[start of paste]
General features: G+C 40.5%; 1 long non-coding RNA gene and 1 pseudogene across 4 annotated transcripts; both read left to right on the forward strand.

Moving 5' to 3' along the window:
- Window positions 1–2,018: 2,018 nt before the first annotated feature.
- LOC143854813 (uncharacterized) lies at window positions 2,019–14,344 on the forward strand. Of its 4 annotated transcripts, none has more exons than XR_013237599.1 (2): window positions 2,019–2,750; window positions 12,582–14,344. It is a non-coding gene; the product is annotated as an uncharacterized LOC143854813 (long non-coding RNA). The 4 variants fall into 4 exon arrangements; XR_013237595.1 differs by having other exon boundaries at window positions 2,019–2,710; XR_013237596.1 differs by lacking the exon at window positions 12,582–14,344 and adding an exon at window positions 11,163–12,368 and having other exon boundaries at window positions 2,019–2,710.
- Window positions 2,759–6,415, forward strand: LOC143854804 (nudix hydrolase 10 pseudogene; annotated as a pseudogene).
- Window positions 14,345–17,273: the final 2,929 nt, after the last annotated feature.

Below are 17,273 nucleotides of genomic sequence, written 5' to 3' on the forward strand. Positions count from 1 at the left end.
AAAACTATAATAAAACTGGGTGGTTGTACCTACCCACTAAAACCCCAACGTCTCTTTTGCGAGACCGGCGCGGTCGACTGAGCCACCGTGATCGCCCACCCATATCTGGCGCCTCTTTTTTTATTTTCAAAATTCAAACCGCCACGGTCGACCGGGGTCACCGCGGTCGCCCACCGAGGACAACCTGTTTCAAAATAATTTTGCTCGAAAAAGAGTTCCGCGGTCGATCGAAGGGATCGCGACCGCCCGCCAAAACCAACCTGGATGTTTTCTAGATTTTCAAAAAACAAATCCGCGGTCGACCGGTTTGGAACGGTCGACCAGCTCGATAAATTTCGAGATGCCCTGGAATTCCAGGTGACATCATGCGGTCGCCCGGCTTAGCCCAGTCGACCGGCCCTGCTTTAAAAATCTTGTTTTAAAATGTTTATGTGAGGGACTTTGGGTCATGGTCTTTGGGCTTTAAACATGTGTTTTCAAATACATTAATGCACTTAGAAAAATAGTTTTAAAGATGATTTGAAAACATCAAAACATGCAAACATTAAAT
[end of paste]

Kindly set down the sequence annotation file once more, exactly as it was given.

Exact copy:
General features: G+C 40.5%; 1 long non-coding RNA gene and 1 pseudogene across 4 annotated transcripts; both read left to right on the forward strand.

Moving 5' to 3' along the window:
- Window positions 1–2,018: 2,018 nt before the first annotated feature.
- LOC143854813 (uncharacterized) lies at window positions 2,019–14,344 on the forward strand. Of its 4 annotated transcripts, none has more exons than XR_013237599.1 (2): window positions 2,019–2,750; window positions 12,582–14,344. It is a non-coding gene; the product is annotated as an uncharacterized LOC143854813 (long non-coding RNA). The 4 variants fall into 4 exon arrangements; XR_013237595.1 differs by having other exon boundaries at window positions 2,019–2,710; XR_013237596.1 differs by lacking the exon at window positions 12,582–14,344 and adding an exon at window positions 11,163–12,368 and having other exon boundaries at window positions 2,019–2,710.
- Window positions 2,759–6,415, forward strand: LOC143854804 (nudix hydrolase 10 pseudogene; annotated as a pseudogene).
- Window positions 14,345–17,273: the final 2,929 nt, after the last annotated feature.

Below are 17,273 nucleotides of genomic sequence, written 5' to 3' on the forward strand. Positions count from 1 at the left end.
AAAACTATAATAAAACTGGGTGGTTGTACCTACCCACTAAAACCCCAACGTCTCTTTTGCGAGACCGGCGCGGTCGACTGAGCCACCGTGATCGCCCACCCATATCTGGCGCCTCTTTTTTTATTTTCAAAATTCAAACCGCCACGGTCGACCGGGGTCACCGCGGTCGCCCACCGAGGACAACCTGTTTCAAAATAATTTTGCTCGAAAAAGAGTTCCGCGGTCGATCGAAGGGATCGCGACCGCCCGCCAAAACCAACCTGGATGTTTTCTAGATTTTCAAAAAACAAATCCGCGGTCGACCGGTTTGGAACGGTCGACCAGCTCGATAAATTTCGAGATGCCCTGGAATTCCAGGTGACATCATGCGGTCGCCCGGCTTAGCCCAGTCGACCGGCCCTGCTTTAAAAATCTTGTTTTAAAATGTTTATGTGAGGGACTTTGGGTCATGGTCTTTGGGCTTTAAACATGTGTTTTCAAATACATTAATGCACTTAGAAAAATAGTTTTAAAGATGATTTGAAAACATCAAAACATGCAAACATTAAAT